Date: Nov 5
Location: Prague 2 (awesome teahouse! Not the apartment! Yeah!)
Listening to: Some unique folk music?
Well, I still haven’t posted about Budapest and Istanbul, those are going to be pretty picture-laden posts, and I’m working on a video for the CEA blog, and projects have started to get intense in classes, so I’m not really focused enough to do the long posts. Instead you get a mini post about this past Thursday and Friday- my own personal Halloween celebrations!
On Thursday, my friend Rachel (blog, remind her to post more often, she’s a great writer with interesting perspectives) and I went to a small neighborhood pumpkin fest/ Halloween fest. There were a few miniature witches and ghosts wandering around, and some grown-ups in funny hats or wigs, but most of the attendants were just bundled up against the cold. We drank some apple cider (that had a layer of apple mush in the bottom?) and purchased pumpkins. I didn’t really realize that Halloween is a pretty American holiday- sure, some people were dressed up here, and some of the clubs threw Halloween events, but it wasn’t as intense as it is in America, where you can’t sneeze without hitting a pumpkin, a black cat, or some of that tacky fake spider webbing.
Back at the apartment, we realized we had no idea where the tradition of carving pumpkins had come from, so we googled it, found it was a fascinating story about a man named Jack tricking the devil, and then we broke into the pumpkins.
The next day, my friends Marek, Kasia, and Jeremie had asked me and our other American friend (Kelsey, who is also a blogger!) to show them how we do Halloween… most of us had been a little sick (hence why it was delayed to the day after Halloween) so we weren’t up for major revelry, but surely we could carve more pumpkins. Oh, and bake the seeds. In a variety of different flavorings. And listen to folk music and tell scary stories…. until 2am.
Here’s me scooping the insides out of the big pumpkin while Marek cuts into the little one. Together, their seeds made four batches of baked yummy treats- one with butter and salt, one with the barbeque spices I’d picked up at the Spice Market in Istanbul, one with garlic flavoring designed for chicken, and one with mysterious “americke brambory” (American potato) spices. Those last two were purchased at the corner store- us Americans are used to spices in shakers or re-seal-able containers, but spices here come in packets. They’re made of some kind of stiff, foil-ish paper so you can sort of close them, but generally when we buy spices we use them for everything to try and use them quickly. The best seeds were the classic butter and salt, then the barbeque spices and garlic were tied for second, depending on your taste. “American potato” did not taste like any potatoes I’ve had in America.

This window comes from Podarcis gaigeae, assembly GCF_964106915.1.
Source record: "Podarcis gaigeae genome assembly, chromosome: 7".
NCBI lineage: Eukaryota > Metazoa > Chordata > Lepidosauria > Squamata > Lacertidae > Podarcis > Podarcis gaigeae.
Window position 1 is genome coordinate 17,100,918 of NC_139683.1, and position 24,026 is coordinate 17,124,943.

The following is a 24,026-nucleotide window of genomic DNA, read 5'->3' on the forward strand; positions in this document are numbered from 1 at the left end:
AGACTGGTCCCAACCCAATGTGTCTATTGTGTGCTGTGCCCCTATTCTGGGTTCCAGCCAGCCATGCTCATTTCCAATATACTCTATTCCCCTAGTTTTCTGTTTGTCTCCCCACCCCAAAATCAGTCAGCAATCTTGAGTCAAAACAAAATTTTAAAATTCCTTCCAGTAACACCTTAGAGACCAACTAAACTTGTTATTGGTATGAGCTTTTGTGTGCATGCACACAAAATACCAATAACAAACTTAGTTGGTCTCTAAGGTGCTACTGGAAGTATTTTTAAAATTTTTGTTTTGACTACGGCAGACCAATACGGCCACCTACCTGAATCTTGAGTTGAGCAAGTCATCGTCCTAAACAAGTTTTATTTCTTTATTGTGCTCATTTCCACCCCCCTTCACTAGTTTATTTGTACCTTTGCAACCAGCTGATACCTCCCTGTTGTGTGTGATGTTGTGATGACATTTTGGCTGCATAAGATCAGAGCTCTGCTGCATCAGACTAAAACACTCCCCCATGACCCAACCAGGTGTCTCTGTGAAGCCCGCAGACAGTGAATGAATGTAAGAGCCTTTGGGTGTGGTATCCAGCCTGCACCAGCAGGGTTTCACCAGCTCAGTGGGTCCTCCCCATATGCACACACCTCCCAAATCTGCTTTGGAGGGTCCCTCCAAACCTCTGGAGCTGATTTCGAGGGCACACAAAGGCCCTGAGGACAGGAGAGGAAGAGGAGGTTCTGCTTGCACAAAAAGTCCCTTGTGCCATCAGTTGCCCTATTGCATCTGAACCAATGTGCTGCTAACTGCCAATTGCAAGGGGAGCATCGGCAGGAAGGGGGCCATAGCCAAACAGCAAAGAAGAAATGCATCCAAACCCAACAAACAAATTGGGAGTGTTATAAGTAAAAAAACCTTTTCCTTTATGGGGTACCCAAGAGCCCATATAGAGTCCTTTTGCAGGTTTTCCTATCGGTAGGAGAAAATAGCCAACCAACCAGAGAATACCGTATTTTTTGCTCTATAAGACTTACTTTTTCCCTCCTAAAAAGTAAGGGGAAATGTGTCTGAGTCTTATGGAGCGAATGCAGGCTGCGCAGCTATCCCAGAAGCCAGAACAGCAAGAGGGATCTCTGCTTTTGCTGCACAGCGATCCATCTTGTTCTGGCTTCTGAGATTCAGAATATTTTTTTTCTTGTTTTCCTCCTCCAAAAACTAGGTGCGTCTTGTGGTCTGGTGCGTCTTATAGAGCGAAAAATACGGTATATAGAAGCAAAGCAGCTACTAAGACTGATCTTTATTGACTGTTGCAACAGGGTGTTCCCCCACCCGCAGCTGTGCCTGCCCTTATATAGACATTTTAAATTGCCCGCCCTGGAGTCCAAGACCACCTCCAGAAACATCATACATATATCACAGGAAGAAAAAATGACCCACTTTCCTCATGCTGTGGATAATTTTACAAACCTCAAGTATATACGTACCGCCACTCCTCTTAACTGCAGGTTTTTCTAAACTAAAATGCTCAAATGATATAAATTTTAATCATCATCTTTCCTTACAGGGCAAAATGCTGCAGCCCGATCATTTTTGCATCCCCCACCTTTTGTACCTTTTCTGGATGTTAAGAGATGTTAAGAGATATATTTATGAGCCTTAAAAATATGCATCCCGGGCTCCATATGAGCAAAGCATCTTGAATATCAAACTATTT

Here’s my day 1 pumpkin (left, already looking a little sad from just 24 hours sitting out) then the big Potter Pumpkin (harry potter theme, carved mostly by Marek) and the little mini owl, which I think was also carved by Marek but designed by Kelsey. The rest of us were pretty happy to assist with scooping out the pumpkin guts, but then sit back and eat the seeds/ share stories while they were being carved.
Well, I guess I wrote 500+ words about Halloween. And I thought this would be a short entry… anyways, I hope you enjoyed our little bit of American culture brought to Prague and our Polish/French friends, and I’ll see you tomorrow with my video for the CEA blog – the topic is our housing, so you’ll get a walkthrough of our apartment. Doubrou Noc!